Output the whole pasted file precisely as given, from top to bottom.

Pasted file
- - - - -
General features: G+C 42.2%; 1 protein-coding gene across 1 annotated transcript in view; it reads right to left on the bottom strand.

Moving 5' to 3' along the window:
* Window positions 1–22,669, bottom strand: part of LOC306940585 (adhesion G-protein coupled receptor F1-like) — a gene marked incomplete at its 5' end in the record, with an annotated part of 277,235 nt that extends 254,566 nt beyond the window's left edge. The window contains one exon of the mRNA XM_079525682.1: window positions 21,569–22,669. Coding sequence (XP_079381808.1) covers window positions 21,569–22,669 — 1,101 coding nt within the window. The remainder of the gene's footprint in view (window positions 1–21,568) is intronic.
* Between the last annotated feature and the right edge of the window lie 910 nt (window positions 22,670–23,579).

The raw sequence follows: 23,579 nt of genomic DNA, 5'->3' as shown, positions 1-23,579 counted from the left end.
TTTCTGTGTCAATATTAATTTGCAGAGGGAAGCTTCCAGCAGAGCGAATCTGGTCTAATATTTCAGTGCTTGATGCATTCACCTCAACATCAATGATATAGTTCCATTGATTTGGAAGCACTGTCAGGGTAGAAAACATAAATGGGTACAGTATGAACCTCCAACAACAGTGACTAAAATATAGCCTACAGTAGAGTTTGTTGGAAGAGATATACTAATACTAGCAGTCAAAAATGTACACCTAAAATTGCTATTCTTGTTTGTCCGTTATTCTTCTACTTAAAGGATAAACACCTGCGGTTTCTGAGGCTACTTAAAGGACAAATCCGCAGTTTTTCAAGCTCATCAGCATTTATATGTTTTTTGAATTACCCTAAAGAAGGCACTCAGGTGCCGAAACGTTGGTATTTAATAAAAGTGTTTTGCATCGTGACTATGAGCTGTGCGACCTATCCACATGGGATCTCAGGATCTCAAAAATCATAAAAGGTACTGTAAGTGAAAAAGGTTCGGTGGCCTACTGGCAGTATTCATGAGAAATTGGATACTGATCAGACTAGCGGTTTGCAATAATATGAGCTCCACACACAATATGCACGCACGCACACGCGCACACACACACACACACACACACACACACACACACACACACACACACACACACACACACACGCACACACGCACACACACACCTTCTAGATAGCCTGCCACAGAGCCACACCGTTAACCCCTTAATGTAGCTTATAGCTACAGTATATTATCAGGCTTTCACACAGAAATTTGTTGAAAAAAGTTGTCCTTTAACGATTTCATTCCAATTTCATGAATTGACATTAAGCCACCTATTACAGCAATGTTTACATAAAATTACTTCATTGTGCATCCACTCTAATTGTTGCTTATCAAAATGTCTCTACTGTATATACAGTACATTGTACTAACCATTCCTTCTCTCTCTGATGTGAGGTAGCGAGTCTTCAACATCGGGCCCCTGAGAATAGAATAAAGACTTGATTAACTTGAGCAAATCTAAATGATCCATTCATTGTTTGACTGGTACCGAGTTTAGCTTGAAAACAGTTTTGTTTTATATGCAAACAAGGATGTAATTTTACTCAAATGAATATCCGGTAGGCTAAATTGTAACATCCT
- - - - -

General features: G+C 42.2%; 1 protein-coding gene across 1 annotated transcript in view; it reads right to left on the bottom strand.

Moving 5' to 3' along the window:
* Window positions 1–22,669, bottom strand: part of LOC306940585 (adhesion G-protein coupled receptor F1-like) — a gene marked incomplete at its 5' end in the record, with an annotated part of 277,235 nt that extends 254,566 nt beyond the window's left edge. The window contains one exon of the mRNA XM_079525682.1: window positions 21,569–22,669. Coding sequence (XP_079381808.1) covers window positions 21,569–22,669 — 1,101 coding nt within the window. The remainder of the gene's footprint in view (window positions 1–21,568) is intronic.
* Between the last annotated feature and the right edge of the window lie 910 nt (window positions 22,670–23,579).

The raw sequence follows: 23,579 nt of genomic DNA, 5'->3' as shown, positions 1-23,579 counted from the left end.
TTTCTGTGTCAATATTAATTTGCAGAGGGAAGCTTCCAGCAGAGCGAATCTGGTCTAATATTTCAGTGCTTGATGCATTCACCTCAACATCAATGATATAGTTCCATTGATTTGGAAGCACTGTCAGGGTAGAAAACATAAATGGGTACAGTATGAACCTCCAACAACAGTGACTAAAATATAGCCTACAGTAGAGTTTGTTGGAAGAGATATACTAATACTAGCAGTCAAAAATGTACACCTAAAATTGCTATTCTTGTTTGTCCGTTATTCTTCTACTTAAAGGATAAACACCTGCGGTTTCTGAGGCTACTTAAAGGACAAATCCGCAGTTTTTCAAGCTCATCAGCATTTATATGTTTTTTGAATTACCCTAAAGAAGGCACTCAGGTGCCGAAACGTTGGTATTTAATAAAAGTGTTTTGCATCGTGACTATGAGCTGTGCGACCTATCCACATGGGATCTCAGGATCTCAAAAATCATAAAAGGTACTGTAAGTGAAAAAGGTTCGGTGGCCTACTGGCAGTATTCATGAGAAATTGGATACTGATCAGACTAGCGGTTTGCAATAATATGAGCTCCACACACAATATGCACGCACGCACACGCGCACACACACACACACACACACACACACACACACACACACACACACACACACACACACACACGCACACACGCACACACACACCTTCTAGATAGCCTGCCACAGAGCCACACCGTTAACCCCTTAATGTAGCTTATAGCTACAGTATATTATCAGGCTTTCACACAGAAATTTGTTGAAAAAAGTTGTCCTTTAACGATTTCATTCCAATTTCATGAATTGACATTAAGCCACCTATTACAGCAATGTTTACATAAAATTACTTCATTGTGCATCCACTCTAATTGTTGCTTATCAAAATGTCTCTACTGTATATACAGTACATTGTACTAACCATTCCTTCTCTCTCTGATGTGAGGTAGCGAGTCTTCAACATCGGGCCCCTGAGAATAGAATAAAGACTTGATTAACTTGAGCAAATCTAAATGATCCATTCATTGTTTGACTGGTACCGAGTTTAGCTTGAAAACAGTTTTGTTTTATATGCAAACAAGGATGTAATTTTACTCAAATGAATATCCGGTAGGCTAAATTGTAACATCCT